COVID-19's Potential Effects On Asymptomatic Patients
LULU GARCIA-NAVARRO, HOST:
More than a hundred million people worldwide have tested positive for the coronavirus, and the vast majority of them have recovered from the initial onset of symptoms. Others wrestle with lingering effects of COVID-19, the so-called long-haulers. And then there are those who had no symptoms. Researchers think they made up between a quarter to a third of all infections - no symptoms, no long-term health effects, right? Maybe, but maybe not. Joining us now to discuss this is Dr. Eric Topol. He is the director of Scripps Research Translational Institute.
ERIC TOPOL: Thanks, Lulu. Good to be with you.
GARCIA-NAVARRO: What kinds of things are doctors seeing in some of these asymptomatic patients?
TOPOL: Well, as you highlighted, they represent a significant fraction, so they don't even know they've had COVID. But when they've been studied with, for example, CT scans of their lungs, about half have abnormalities that are consistent with COVID.
GARCIA-NAVARRO: I mean, how does that work? How do doctors know for sure that these lingering effects are from COVID and not from something else?
TOPOL: Right. Well, because there's been four of those series in - so it replicates. And the findings on the CAT scans of the lungs are really just the same as people who have symptoms - perhaps not as severe - but these classic so-called ground glass opacifications and consolidation. So these are things that, in healthy people, would not be expected to be present at all. And we've seen the same sort of things in the heart. It hasn't been studied as much, but people without symptoms also have abnormalities of their heart by magnetic resonance imaging.
GARCIA-NAVARRO: And just to be clear, in any of the studies that you've seen, did any of the asymptomatic people have actual effects that they could feel?
TOPOL: Not at all. No, this was silent. They had no idea. So when they got the results of their CAT scan of their lungs, they were so surprised because they felt perfectly well. And the same thing for the people who had heart inflammation - they had no idea.
TOPOL: Yeah, it is.
GARCIA-NAVARRO: And unusual, I imagine, for illnesses to manifest like this.
TOPOL: Definitely. Well, you know, part of it, Lulu, is the fact that there's just so many people affected here. It may have occurred with other illnesses, but we just don't have that kind of huge denominator of people to learn from.
GARCIA-NAVARRO: Fascinating. I'm curious how many people it is believed in the U.S. could be in this other category of asymptomatic people with lingering effects.
TOPOL: Right. So this is important because we know that there's 25 or so million infections that are confirmed, but the people who've had these PCR tests are largely people with symptoms. So if you even take the one-third of those and you get to, you know, 8 or 9 million - but we also know from the CDC and all the other estimates that at least 80 to 90 million people have actually had COVID. And that takes into account this group of people without any symptoms. So it's a very large fraction. I mean, we're talking about perhaps 10 million Americans who haven't had symptoms, who have COVID. And some of them will experience later these symptoms that could be indexed to a COVID infection.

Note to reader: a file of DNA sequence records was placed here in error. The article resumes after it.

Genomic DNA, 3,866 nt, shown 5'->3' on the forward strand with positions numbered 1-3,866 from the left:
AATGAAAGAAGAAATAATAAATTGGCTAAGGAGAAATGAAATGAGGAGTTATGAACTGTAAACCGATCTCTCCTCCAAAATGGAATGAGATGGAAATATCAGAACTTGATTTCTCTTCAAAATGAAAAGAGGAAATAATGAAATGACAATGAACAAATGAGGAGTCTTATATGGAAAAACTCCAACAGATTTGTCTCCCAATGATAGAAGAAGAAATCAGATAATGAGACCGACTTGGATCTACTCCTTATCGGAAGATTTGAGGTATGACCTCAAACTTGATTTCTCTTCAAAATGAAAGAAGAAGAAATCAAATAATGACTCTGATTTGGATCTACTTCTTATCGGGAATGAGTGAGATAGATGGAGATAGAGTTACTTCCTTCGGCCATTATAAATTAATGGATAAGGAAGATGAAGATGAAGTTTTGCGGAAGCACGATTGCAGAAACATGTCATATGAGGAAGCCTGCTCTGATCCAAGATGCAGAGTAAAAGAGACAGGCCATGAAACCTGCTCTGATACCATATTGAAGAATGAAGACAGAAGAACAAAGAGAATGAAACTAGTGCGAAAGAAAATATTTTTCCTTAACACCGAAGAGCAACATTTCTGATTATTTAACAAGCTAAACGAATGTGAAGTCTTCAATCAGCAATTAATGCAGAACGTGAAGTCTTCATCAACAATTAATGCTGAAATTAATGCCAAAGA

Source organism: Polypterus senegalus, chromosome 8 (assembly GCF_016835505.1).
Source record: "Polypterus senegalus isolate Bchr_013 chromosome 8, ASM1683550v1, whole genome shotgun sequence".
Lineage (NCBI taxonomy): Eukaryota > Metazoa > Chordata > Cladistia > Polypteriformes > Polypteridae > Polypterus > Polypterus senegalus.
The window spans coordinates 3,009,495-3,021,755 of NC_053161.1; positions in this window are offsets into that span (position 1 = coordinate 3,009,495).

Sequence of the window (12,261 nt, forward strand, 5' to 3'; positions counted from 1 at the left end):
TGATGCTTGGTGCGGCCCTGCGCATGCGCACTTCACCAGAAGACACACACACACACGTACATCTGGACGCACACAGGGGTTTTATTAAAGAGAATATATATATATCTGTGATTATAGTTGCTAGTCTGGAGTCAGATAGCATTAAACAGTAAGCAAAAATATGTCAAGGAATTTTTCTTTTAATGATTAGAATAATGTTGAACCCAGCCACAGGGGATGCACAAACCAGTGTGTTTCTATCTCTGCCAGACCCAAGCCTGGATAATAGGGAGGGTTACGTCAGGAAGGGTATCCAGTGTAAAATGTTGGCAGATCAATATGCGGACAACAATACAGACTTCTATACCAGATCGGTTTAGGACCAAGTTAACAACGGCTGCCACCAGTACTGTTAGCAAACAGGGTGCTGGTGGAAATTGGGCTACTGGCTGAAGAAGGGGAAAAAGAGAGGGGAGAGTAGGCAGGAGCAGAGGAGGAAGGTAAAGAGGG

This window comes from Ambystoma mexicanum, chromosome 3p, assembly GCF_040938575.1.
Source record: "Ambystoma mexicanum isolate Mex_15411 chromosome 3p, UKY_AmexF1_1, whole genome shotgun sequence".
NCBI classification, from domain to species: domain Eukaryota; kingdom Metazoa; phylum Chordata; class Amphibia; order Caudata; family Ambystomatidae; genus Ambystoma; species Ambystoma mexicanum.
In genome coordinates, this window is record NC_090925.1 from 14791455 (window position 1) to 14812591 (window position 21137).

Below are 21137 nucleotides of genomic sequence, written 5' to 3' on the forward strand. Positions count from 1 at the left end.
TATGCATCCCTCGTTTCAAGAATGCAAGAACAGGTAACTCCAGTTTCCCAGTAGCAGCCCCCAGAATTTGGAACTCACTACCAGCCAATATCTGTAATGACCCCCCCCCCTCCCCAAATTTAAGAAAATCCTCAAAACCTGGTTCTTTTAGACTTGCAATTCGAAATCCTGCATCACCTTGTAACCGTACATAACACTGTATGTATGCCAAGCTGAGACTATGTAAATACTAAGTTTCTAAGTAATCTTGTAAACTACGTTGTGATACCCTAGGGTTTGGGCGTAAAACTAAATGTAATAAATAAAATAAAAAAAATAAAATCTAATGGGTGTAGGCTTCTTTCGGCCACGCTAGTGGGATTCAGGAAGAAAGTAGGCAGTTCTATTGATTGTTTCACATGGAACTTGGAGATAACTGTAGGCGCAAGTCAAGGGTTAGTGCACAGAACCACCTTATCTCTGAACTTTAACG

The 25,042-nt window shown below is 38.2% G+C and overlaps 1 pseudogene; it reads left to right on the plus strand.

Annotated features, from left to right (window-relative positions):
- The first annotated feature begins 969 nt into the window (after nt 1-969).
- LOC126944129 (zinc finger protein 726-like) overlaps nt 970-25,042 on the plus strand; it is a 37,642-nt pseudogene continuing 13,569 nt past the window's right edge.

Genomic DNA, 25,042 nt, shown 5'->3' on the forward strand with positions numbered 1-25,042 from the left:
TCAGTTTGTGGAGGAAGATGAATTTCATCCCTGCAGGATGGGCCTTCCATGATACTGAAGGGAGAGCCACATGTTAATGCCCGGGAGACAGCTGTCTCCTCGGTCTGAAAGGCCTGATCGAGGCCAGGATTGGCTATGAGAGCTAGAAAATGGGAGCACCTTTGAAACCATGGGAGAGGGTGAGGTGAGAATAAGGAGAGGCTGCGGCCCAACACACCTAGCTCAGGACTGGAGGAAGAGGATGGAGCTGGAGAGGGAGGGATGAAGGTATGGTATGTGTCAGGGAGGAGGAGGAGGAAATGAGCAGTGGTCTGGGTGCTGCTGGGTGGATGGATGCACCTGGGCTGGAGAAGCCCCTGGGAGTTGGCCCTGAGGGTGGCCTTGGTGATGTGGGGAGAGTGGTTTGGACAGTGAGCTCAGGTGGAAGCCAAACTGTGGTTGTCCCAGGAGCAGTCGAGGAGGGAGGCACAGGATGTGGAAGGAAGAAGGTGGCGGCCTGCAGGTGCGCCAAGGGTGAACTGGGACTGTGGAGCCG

GARCIA-NAVARRO: And do you think there needs to be planning when it comes to these long-term impacts? - because it is capricious in how it affects people, some severely with months of recovery, some barely or not at all. But having a lot of potentially ill people could have wide-ranging effects.
TOPOL: That's right. I mean, when you - even if you think it's, you know, 1% or half of percent, because the denominator of people is so massive, this could have a substantial impact in terms of the toll of heart, lung and possibly other organs. I mean, we learned from the very large - the largest study of long COVID was from China, recently published. And 13% had kidney damage eight or nine months later. So these effects that are not discernible to the people who have infections, necessarily, can be there for a long duration.
GARCIA-NAVARRO: And what should individuals do? If you're someone who has tested positive but have had no symptoms, what do they need to sort of do in order to take care of their health?
TOPOL: Well, you know, not to fret about it because there's still so many unknowns here, Lulu. I think the point is we need to study it so that we can inform people at some point down the road what might be in store. But at this point, it's not worth having anxiety because most people, of course, without symptoms, when you think about how many there are, are going to do exceedingly well. We really need to study this to nail it down.
GARCIA-NAVARRO: Dr. Eric Topol, director of Scripps Research Translational Institute, thank you very much for joining us.
TOPOL: Thank you. Transcript provided by NPR, Copyright NPR.